This article may be expanded with text translated from the corresponding article in Japanese. (June 2014) Click [show] for important translation instructions. View a machine-translated version of the Japanese article. Machine translation, like DeepL or Google Translate, is a useful starting point for translations, but translators must revise errors as necessary and confirm that the translation is accurate, rather than simply copy-pasting machine-translated text into the English Wikipedia. Consider adding a topic to this template: there are already 3,226 articles in the main category, and specifying|topic= will aid in categorization. Do not translate text that appears unreliable or low-quality. If possible, verify the text with references provided in the foreign-language article. You must provide copyright attribution in the edit summary accompanying your translation by providing an interlanguage link to the source of your translation. A model attribution edit summary is Content in this edit is translated from the existing Japanese Wikipedia article at [[:ja:八ツ橋]]; see its history for attribution. You should also add the template ((Translated|ja|八ツ橋)) to the talk page. For more guidance, see Wikipedia:Translation.
Yatsuhashi nama.jpg
Raw, cinnamon-flavoured yatsuhashi
TypeWagashi (miyagegashi)
Place of originJapan
Region or stateKyoto
Main ingredientsGlutinous rice flour, sugar, cinnamon
Assorted nama yatsuhashi. Flavors, from top to bottom: tofu, cinnamon, sesame.
Assorted nama yatsuhashi. Flavors, from top to bottom: tofu, cinnamon, sesame.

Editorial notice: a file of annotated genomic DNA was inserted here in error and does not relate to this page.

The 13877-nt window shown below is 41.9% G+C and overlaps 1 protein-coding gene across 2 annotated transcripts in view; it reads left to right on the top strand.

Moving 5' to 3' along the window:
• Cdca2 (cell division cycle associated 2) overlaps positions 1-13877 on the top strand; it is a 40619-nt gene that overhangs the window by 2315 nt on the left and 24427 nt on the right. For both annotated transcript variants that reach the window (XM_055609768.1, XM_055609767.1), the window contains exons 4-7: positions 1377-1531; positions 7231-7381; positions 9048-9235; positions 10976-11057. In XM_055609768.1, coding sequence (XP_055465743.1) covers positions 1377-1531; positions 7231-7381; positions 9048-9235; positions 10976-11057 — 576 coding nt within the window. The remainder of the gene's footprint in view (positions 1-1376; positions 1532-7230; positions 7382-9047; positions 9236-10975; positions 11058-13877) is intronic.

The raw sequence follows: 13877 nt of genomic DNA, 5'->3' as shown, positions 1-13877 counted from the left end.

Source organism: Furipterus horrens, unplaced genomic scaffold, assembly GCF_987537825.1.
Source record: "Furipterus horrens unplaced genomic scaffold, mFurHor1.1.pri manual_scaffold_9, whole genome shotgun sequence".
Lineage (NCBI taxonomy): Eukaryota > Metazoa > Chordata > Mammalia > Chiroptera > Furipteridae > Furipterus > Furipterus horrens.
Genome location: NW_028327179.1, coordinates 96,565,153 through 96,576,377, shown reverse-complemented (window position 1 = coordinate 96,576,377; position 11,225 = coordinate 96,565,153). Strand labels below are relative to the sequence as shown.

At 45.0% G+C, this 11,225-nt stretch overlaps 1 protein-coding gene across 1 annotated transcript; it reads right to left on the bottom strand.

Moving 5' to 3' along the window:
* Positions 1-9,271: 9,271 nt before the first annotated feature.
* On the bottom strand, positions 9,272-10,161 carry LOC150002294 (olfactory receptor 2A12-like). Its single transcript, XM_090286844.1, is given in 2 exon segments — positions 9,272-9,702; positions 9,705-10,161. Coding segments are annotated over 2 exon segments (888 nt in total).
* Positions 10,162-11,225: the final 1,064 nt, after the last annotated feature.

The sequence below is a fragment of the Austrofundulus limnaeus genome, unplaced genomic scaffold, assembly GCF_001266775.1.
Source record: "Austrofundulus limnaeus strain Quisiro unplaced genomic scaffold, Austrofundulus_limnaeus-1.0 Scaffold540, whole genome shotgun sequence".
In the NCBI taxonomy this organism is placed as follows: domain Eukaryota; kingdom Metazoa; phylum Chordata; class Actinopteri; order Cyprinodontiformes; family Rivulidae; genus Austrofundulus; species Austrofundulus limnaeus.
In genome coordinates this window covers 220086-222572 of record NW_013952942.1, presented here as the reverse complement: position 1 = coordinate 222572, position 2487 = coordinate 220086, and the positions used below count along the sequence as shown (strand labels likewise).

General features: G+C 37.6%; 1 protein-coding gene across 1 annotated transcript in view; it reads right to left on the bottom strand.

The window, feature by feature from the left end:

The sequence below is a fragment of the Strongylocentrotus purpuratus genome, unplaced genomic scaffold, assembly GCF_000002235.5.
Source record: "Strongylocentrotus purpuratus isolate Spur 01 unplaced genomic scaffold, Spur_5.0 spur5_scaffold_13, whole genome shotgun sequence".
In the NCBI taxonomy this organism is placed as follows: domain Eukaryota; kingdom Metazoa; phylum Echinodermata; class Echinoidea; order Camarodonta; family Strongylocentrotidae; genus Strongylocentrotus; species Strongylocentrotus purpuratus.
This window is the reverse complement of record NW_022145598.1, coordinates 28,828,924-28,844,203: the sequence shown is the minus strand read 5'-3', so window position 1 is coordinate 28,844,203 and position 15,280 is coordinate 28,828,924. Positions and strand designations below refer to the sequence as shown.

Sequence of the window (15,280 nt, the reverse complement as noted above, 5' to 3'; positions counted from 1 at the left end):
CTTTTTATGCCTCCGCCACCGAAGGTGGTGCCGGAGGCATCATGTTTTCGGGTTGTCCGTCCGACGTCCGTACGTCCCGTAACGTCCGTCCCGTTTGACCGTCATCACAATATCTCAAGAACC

Yatsuhashi (八ツ橋 or 八橋) is a Japanese confection sold mainly as a souvenir snack (miyagegashi). It is one of the best known meibutsu (famous regional products) of Kyoto. It is made from glutinous rice flour (上新粉, jōshinko), sugar, and cinnamon. Baked, it is similar to senbei. The shape of the hard crackers resembles a Japanese harp or koto, or a bamboo stalk cut lengthways.

Raw, unbaked yatsuhashi (Nama yatsuhashi) has a soft, mochi-like texture and is often eaten wrapped around red bean paste (, an). The unbaked yatsuhashi (Nama yatsuhashi) is cut into a square shape after being rolled very thin, and folded in half diagonally to make a triangle shape, with the red bean paste inside. Unbaked yatsuhashi may also come in a variety of different flavours.[1] Popular flavours include cinnamon and matcha. Yatsutashi is also rolled into a rectangular shape and steamed.


  1. ^ "Yatsuhashi". This is Japan. 2017-05-09. Retrieved 2018-10-07.